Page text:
If not then a Court application may be necessary. A property adjustment order may be the only way you can pay any sum due (that is fairly calculated) if you are unable to obtain the amount needed at this point but once your son is 18yrs your situation may be different. It is a way in the future yet.

      Sorry we can't provide a perfect answer there are options as you have discovered and they should be explored but in the first instance I think engaging in negotiations whether through lawyers or at mediation would be the best starting point.

      Here if you need any more guidance or support.

      I am a qualified solicitor employed by the LegalBeagles forum to provide guidance on a wide range of legal queries. I am happy to try and assist informally, where needed.

      Any posts I make on LegalBeagles are for information and discussion purposes only and shouldn't be seen as legal advice. Any practical advice I give is without liability. I do not represent people on the forum.

      If in doubt you should always seek professional face to face legal advice.

      Comment


      • #4
        Thanks Peridot, your detailed reply is greatly appreciated.

        To clarify, I paid 100% of the purchase money - bought the property outright. Paid the fees, the deposit, the stamp duty. All of it.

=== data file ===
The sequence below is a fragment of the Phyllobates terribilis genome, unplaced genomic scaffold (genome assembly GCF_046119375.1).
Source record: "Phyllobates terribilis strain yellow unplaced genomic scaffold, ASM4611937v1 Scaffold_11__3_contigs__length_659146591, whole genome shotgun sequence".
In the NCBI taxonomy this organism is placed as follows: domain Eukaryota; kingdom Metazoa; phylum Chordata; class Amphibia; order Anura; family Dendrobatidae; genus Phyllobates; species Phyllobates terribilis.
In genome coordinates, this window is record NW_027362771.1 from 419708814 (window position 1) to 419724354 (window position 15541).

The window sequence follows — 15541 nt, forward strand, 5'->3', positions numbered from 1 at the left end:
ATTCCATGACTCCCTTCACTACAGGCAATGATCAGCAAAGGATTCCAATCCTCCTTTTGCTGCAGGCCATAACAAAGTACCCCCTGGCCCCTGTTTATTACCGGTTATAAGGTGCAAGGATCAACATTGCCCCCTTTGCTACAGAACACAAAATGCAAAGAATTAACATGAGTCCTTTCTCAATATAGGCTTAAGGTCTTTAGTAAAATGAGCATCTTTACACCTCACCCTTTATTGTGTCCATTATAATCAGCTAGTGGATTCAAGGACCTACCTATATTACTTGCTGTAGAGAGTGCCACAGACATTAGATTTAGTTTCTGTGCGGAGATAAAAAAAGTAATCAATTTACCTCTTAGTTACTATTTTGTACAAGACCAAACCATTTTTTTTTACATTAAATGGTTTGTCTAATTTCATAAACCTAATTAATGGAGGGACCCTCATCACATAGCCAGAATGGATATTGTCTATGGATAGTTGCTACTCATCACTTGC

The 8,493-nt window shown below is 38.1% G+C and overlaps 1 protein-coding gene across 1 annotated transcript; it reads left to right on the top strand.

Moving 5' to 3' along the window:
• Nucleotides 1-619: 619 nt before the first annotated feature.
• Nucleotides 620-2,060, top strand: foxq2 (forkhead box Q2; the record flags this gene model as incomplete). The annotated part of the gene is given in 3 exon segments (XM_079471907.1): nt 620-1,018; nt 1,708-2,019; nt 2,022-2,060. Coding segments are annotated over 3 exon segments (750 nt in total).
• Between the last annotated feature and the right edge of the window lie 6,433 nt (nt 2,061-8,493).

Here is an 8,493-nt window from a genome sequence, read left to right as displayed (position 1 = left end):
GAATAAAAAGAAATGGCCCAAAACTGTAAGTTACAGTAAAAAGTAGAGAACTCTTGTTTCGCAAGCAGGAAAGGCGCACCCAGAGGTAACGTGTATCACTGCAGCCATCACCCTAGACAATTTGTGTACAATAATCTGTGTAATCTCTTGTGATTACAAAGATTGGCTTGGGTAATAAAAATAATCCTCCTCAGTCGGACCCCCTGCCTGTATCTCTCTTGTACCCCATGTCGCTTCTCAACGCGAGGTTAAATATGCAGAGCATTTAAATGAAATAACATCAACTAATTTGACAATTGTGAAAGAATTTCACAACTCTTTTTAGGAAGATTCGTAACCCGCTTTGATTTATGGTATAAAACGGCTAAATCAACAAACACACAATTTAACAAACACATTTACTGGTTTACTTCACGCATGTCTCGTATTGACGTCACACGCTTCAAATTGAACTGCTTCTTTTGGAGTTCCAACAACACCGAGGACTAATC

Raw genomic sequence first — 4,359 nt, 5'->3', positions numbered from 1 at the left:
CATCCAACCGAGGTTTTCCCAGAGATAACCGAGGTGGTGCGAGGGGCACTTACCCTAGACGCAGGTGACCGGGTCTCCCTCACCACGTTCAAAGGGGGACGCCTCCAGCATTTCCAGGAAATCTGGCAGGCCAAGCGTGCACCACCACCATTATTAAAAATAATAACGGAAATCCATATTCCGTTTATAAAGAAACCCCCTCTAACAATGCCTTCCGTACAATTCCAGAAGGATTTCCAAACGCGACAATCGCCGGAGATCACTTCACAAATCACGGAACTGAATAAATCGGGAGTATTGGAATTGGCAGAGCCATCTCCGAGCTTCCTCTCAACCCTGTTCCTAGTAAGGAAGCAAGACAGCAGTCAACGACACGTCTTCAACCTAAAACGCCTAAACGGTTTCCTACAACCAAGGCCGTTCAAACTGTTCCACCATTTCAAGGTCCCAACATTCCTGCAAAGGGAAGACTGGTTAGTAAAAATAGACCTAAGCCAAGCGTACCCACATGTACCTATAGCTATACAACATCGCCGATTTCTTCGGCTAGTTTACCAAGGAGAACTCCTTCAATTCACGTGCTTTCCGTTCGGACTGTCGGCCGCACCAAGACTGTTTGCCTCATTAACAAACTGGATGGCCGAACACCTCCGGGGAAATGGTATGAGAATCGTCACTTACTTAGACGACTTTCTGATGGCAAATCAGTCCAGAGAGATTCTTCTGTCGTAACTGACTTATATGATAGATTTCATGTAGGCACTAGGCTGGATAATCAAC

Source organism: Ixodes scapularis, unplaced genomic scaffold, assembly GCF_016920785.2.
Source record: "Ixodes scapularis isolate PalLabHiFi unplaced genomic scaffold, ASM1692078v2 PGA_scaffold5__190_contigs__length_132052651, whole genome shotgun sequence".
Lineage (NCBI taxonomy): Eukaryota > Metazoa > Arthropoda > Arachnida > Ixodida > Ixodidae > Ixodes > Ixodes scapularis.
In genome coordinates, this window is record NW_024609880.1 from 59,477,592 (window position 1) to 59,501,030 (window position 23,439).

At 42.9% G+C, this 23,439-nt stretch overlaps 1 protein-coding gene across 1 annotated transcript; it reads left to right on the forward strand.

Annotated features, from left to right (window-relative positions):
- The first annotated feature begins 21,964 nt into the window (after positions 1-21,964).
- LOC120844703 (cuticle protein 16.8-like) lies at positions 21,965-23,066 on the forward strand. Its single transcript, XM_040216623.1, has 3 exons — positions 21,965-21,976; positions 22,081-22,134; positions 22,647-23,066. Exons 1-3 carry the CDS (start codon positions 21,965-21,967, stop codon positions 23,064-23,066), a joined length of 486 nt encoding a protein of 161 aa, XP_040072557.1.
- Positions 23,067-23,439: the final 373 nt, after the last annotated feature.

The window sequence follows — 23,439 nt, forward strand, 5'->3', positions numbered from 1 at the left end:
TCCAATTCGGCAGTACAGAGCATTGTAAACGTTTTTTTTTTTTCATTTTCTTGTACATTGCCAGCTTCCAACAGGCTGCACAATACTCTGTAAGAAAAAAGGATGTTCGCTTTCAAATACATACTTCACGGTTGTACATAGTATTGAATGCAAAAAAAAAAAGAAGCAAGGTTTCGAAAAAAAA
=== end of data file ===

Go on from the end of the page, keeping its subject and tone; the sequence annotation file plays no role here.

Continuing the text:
"A property adjustment order may be the only way you can pay any sum due (that is fairly calculated)"

        Now, this is basically the whole matter in a nutshell - "fairly calculated". If we had paid 50/50, then of course, we should split 50/50 after any fees and losses.
        Or, if we had paid 70/30, then 70/30 it should be. That would be someone's fair and equitable interest in the value.

        However, it is 95/5%. And the house, far from increasing, at this point time in this area, is actually worth the same as when purchased, despite renovations at my expense (again, remembering her £9k).
        So I would already be losing significantly, AND I have at least £5,000 per year extra to find as I am living on my own with my son.
        And to make matters even worse, I sunk every single thing I had into buying the house, and to make it possible, when my parent's learnt they were getting a grandson, they "paid forward" what I would have got in inheritance. I've got, and put, everything I am every going to get or have into that house.